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Oil prices rise after China growth ticks higher
July 16, 2014
The Associated Press
Oil prices rose Wednesday after China reported a slight improvement in economic growth for the second quarter that allayed fears its slowdown was continuing.
Benchmark U.S. crude for August delivery was up 62 cents at $100.58 a barrel at 0720 GMT in electronic trading on the New York Mercantile Exchange. The contract fell 95 cents to $99.96 on Tuesday.
Prices have fallen in recent weeks as Libya neared an increase in production and after worries about supply disruptions from Iraq faded. But stronger economic growth in China, the world's top oil importer, could increase its demand for crude.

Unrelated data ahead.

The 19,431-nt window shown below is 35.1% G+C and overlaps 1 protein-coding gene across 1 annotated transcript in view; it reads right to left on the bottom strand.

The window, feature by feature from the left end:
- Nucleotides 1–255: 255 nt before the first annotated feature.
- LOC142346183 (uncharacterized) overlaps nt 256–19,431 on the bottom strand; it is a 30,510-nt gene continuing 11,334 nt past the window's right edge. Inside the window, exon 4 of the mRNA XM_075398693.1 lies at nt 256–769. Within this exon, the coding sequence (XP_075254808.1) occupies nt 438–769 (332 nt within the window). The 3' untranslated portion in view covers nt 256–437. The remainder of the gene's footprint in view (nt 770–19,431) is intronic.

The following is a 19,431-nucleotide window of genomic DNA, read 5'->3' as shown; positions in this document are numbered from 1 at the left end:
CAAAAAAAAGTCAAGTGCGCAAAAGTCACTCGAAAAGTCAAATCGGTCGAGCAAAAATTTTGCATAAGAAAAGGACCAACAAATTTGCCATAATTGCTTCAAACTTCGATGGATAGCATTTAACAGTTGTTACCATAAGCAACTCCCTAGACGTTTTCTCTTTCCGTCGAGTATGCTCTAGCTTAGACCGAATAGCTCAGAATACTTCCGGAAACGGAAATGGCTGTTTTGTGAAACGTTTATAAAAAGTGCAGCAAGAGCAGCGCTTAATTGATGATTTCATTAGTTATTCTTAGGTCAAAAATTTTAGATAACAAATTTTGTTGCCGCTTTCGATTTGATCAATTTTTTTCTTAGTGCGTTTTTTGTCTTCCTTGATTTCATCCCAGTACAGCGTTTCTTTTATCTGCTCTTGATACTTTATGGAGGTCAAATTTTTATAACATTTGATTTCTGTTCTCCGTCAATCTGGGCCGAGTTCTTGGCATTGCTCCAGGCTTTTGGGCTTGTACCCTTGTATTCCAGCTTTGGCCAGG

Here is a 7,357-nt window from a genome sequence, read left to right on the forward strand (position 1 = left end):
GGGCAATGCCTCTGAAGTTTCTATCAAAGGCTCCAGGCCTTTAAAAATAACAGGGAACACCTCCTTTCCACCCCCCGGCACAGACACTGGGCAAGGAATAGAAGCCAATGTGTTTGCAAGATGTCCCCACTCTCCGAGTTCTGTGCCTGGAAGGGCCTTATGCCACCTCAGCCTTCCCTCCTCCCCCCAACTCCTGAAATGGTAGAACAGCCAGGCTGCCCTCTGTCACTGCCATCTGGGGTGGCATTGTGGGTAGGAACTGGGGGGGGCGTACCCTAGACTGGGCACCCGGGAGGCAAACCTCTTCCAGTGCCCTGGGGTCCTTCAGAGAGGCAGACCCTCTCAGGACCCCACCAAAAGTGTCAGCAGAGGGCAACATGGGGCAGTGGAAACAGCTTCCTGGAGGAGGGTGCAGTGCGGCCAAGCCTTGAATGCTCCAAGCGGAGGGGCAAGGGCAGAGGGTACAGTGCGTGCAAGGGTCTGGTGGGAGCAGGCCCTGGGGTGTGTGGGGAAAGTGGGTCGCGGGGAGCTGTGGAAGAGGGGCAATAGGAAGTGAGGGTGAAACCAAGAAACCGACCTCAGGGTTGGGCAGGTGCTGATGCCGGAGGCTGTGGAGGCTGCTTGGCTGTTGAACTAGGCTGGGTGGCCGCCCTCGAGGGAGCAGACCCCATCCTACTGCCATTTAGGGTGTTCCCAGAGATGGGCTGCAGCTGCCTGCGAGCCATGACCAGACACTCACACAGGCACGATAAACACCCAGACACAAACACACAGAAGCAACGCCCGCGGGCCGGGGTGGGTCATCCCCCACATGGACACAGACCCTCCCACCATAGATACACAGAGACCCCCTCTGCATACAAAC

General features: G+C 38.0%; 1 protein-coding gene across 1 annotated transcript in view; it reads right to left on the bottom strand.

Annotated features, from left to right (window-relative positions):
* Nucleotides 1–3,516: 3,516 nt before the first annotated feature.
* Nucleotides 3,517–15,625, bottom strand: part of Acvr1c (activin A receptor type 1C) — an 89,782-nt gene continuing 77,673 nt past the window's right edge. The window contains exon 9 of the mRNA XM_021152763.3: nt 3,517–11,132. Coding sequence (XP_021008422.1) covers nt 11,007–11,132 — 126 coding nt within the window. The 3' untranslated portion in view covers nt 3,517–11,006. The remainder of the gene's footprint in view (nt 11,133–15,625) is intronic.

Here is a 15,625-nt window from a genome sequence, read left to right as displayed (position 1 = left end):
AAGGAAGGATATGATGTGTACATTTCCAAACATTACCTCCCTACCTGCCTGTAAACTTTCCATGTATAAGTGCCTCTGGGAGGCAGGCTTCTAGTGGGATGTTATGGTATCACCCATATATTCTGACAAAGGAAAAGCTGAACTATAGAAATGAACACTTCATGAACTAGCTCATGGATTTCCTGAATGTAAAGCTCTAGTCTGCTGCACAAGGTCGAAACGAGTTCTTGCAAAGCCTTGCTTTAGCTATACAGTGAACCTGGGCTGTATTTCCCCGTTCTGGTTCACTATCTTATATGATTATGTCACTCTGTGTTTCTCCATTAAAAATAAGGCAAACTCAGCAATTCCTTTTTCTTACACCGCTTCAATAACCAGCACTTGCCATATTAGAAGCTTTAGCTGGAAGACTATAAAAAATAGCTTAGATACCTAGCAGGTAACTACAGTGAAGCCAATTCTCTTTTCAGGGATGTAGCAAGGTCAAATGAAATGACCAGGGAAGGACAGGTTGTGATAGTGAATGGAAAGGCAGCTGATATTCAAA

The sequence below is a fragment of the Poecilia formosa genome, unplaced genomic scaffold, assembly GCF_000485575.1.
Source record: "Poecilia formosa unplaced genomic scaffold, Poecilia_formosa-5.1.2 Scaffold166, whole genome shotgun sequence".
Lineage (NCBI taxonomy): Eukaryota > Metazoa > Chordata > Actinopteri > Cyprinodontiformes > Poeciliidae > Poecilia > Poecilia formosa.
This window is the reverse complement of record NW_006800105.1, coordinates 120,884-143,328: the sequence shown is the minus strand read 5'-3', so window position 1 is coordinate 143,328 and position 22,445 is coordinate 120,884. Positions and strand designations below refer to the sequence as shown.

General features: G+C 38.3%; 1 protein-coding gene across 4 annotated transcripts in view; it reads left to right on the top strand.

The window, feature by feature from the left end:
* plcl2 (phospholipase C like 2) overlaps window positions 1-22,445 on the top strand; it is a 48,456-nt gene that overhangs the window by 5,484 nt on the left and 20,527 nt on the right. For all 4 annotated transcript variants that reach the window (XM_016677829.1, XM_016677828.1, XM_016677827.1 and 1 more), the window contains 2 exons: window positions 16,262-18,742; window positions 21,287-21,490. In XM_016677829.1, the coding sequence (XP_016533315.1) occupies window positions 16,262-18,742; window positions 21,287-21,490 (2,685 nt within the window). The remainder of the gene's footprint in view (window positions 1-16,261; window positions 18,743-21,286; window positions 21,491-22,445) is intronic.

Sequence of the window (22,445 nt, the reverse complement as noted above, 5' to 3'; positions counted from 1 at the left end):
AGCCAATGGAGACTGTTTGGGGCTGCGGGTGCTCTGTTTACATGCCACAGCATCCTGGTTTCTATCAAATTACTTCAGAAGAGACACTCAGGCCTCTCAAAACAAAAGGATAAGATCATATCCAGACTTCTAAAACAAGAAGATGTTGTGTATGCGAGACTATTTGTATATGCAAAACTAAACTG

China's growth rose to 7.5 percent in the April-June quarter from 7.4 percent in the first quarter, suggesting that the government's mini-stimulus measures had a positive effect.
Brent crude, a benchmark for international oils, gained 41 cents to $107.29 on the ICE exchange in London.
In other Nymex trading:
— Wholesale gasoline added 1.2 cents to $2.88 a gallon.
— Natural gas gained 0.5 cent to $4.102 per 1,000 cubic feet.
— Heating oil rose 0.5 cent to $2.874 a gallon.